Are you a Christmas over-spender? How to keep your festive budget in check!
Do you often find yourself going over your Christmas budget? Find out why you’re in good company – and how to avoid a festive financial hangover this year.
A recent study of 2,000 consumers, conducted by first direct, suggests 1 in 3 women could blow the budget this Christmas, and lie about the cost of their purchases to their partners or family.
1 in 5 will go as far as hiding a purchase completely – and for 49% of those, it will be their partner who’s left in the dark!
According to an expert psychologist, these types of spenders could fit into one of a few spending personalities. The survey delved into the habits, attitudes and emotions behind spending among Brits and the results were analysed by behavioural psychologist Jo Hemmings.
From this data, Jo was able to define four distinctive spending personalities and the key traits and drivers behind each one – can you relate to one or more of the following personas?
- Showy spender – feels money is a status symbol
- Liberty spender – believes money sets them free
- Sharer carer – enjoys spending on others
- Secret squirrel – saves rather than spends
Jo Hemmings says: “While sharer carers are great people to know, they don’t always choose to be aware of their current financial situation and would be less prone to ‘surprises’ with their finances if they kept a closer eye on their incomings against their outgoings.”
Keeping up appearances
For the flash, showy spender, the festive period may be more about ‘keeping up appearances’. One mother came under fire from the Daily Mail recently when she posted a message online stating she planned to spend £1k on each child, while also buying them a pony!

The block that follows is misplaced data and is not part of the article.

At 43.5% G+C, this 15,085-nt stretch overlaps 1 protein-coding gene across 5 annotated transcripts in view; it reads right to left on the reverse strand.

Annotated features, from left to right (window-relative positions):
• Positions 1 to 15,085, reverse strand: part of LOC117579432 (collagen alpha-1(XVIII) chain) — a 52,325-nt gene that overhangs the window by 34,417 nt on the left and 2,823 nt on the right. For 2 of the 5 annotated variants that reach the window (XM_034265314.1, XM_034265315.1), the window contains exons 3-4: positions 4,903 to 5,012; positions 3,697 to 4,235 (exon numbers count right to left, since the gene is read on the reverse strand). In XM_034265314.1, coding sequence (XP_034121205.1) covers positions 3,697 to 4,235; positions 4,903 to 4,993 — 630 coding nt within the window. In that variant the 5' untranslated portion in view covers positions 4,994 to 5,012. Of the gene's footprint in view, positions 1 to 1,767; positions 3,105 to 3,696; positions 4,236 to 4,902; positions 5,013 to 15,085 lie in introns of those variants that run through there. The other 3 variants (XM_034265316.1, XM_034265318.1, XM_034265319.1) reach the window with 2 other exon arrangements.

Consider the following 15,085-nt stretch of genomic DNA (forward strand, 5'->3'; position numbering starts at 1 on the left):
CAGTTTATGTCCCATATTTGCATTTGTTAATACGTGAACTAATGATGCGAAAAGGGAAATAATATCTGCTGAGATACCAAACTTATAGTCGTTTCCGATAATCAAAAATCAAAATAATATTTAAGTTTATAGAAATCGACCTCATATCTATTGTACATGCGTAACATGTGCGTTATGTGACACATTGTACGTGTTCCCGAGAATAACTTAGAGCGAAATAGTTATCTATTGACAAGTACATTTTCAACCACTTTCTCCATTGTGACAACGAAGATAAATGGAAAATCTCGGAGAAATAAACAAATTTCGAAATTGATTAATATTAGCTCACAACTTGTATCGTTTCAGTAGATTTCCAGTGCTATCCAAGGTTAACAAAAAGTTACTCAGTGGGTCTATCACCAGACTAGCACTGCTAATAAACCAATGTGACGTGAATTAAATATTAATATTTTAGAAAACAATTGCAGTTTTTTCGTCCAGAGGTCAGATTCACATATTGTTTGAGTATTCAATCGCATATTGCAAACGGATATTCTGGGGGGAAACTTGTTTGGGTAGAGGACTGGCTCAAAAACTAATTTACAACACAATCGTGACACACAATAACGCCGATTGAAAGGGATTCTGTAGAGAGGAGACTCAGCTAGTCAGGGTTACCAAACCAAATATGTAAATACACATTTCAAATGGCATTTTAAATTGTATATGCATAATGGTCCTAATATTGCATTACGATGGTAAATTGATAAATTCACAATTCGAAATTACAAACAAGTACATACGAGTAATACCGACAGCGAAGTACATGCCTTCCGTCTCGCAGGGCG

Pressure to show our children just how much we care is another key driver behind overspending, and this can come at a great cost during the gifting season.
A list of must-have toys for Christmas 2016 includes the £120 Zoomer Chimp, £80 Lego Volcano City and Snuggles the Puppy at £50. With prices like these, it’s no wonder 1 in 5 Brits resorts to raiding a rainy-day stash to cover the cost.
Avoid a financial hangover
The survey shows 1 in 10 women admitted they justify excessive purchases by telling themselves ‘it’s not for me’, which often results in a major financial hangover once we get into January and bills start to materialise.
Tracy Garrad, CEO of first direct, shared her tips on how to avoid financial strain over Christmas and New Year:
- Work out a budget you can afford – instead of choosing gifts and then working out if you can afford them or not, calculate a budget that is within your means and choose gifts based on this.
- Plan your festive calendar – events and social activities across Christmas can be very expensive. Plan as thoroughly as you can to organise what commitments you have coming up and work out how much you can afford to do.
- Start saving early to spread the cost – ask yourself how much you spent last Christmas and then work out a manageable amount to save from each monthly income.
So, with some careful planning and a good dose of willpower, we can thoroughly enjoy the Christmas season – and not need to hide any gifts from any loved ones.
Read more festive tips!
Getting ready for the festive season? You can read more tips for a happy Christmas here: